Topic: Raw water cooled diesel

Never mind.  In an unsurpassed explosion of self-sufficiency, I looked at the Yanmar site and saw that the engine is raw water cooled, with no reference to a fresh water cooled option.

Re: Raw water cooled diesel

The engine is designed to be raw water cooled, and as such runs quite cold in terms of operating temperatures.  The overheat switch energizes the warning circuit somewhere around 160F.  This is pretty cold, the idea being that salt will precipitate on the walls of the water jacket at elevated temperatures, which is what you dont want.  The 1GM10 in my 1974 JJT had seen 2 1/2 years of saltwater use, and when I pulled the head and inspected the water jacket I was actaully surprised as to the minimal buildup of crap.  I just used gun cleaning type wire brush to loosen up the junk that I could, and I intend to run the engine and flush the cooling system with a chemical flush before I reinstall it in the boat.  The downside to such a cold running engine is the carbon buildup on the exhaust valve, exhaust elbow, and precombustion chamber and injector.  Best I can say is regularly service the injector, and what should almost be a regular maintenance item is the removal of the exhaust elbow and having it 'dipped' to remove all the buildup.  As for the head, nothing you can do until it has to come apart for a valve job.  Well maintained, theyre a great little devil of an engine.  Reliability is directly linked to maintenance standards.....

Re: Raw water cooled diesel

The actual running temp of the engine is about 145 deg F. Prolonged running above 145F causes mineral build-up.

Re: Raw water cooled diesel

I teed in a seacock on the raw water intake hose and do freshwater flushes.  Any point in doing this?  My engine was rebuilt a few months ago, and Farymann has re-designed the cooling "jacket", which was actually useless, and now has a cast compartment...so hopefully I won't have another hole in my cylinder?!  I bought a new cylinder, which is one hp larger, so also needed new piston and new head!  quite the shock, but feel better as the engine is almost "new".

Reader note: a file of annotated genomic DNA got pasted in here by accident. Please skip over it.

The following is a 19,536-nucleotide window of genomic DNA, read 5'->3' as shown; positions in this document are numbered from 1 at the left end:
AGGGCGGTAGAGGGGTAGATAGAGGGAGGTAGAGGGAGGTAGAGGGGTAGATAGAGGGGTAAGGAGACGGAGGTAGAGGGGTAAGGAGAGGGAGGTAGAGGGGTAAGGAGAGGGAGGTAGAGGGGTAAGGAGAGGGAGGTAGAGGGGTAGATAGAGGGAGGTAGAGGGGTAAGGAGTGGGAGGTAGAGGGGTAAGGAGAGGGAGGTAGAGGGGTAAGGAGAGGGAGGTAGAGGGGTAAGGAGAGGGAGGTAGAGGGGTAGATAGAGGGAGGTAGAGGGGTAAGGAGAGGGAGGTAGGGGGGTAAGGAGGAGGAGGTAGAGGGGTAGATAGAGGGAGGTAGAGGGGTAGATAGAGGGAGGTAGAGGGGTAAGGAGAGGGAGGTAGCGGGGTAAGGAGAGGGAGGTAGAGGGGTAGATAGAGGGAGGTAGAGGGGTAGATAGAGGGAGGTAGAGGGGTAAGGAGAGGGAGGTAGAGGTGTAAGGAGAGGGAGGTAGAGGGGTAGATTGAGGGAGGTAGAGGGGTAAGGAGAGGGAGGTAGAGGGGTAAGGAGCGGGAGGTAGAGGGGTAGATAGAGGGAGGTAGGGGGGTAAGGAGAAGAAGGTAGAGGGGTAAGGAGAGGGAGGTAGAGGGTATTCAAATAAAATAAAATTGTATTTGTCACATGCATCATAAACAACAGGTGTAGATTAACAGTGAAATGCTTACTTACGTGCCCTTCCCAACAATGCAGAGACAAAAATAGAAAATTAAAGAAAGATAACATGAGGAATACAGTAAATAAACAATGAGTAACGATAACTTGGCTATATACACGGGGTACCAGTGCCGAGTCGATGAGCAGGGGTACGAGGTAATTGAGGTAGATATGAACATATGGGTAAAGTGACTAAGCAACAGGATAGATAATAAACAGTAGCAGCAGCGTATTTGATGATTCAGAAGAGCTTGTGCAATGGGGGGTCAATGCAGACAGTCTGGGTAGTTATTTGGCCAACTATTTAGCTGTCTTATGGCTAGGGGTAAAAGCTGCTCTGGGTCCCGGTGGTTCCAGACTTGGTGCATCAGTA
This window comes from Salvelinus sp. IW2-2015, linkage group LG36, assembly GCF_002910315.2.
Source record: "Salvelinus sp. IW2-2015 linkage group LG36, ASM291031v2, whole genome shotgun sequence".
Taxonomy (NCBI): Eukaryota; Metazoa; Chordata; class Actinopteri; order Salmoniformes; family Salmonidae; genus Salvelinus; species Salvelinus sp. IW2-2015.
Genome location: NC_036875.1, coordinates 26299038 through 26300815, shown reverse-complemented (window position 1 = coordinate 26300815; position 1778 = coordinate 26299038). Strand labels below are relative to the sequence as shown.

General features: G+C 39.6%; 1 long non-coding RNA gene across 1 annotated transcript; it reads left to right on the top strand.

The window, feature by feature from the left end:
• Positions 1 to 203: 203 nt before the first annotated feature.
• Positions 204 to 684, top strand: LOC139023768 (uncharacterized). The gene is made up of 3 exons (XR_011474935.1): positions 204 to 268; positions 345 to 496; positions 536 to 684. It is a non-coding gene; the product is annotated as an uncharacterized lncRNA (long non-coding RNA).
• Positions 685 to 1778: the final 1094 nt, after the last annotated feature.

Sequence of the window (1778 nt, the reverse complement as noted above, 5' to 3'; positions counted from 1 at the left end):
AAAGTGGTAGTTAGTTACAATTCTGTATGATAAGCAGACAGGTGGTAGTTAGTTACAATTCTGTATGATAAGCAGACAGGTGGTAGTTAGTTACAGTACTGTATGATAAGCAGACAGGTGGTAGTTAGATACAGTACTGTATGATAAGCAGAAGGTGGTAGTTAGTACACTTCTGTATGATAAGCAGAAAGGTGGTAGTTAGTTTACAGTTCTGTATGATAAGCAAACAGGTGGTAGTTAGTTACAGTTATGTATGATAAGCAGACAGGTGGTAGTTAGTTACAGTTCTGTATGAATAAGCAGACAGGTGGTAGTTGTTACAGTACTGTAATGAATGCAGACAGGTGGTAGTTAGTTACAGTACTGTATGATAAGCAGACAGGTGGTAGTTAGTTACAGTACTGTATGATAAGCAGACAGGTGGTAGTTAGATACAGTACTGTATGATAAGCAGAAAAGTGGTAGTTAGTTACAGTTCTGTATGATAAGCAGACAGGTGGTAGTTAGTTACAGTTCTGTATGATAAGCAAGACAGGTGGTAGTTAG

So, I have been fanatical about flushing.  Opinions?

Re: Raw water cooled diesel

the best way to flush a raw water cooled engine is a good hard drive through freshwater.  A river is handy to drive up for a quick flush.  When i wanted to flush my engine, i went for a quick trip up the fraser river.  It is very simple and effective.

Re: Raw water cooled diesel

Shannon RHIANNON Co26 318 wrote:

I teed in a seacock on the raw water intake hose and do freshwater flushes.  Any point in doing this?  My engine was rebuilt a few months ago, and Farymann has re-designed the cooling "jacket", which was actually useless, and now has a cast compartment...so hopefully I won't have another hole in my cylinder?!  I bought a new cylinder, which is one hp larger, so also needed new piston and new head!  quite the shock, but feel better as the engine is almost "new".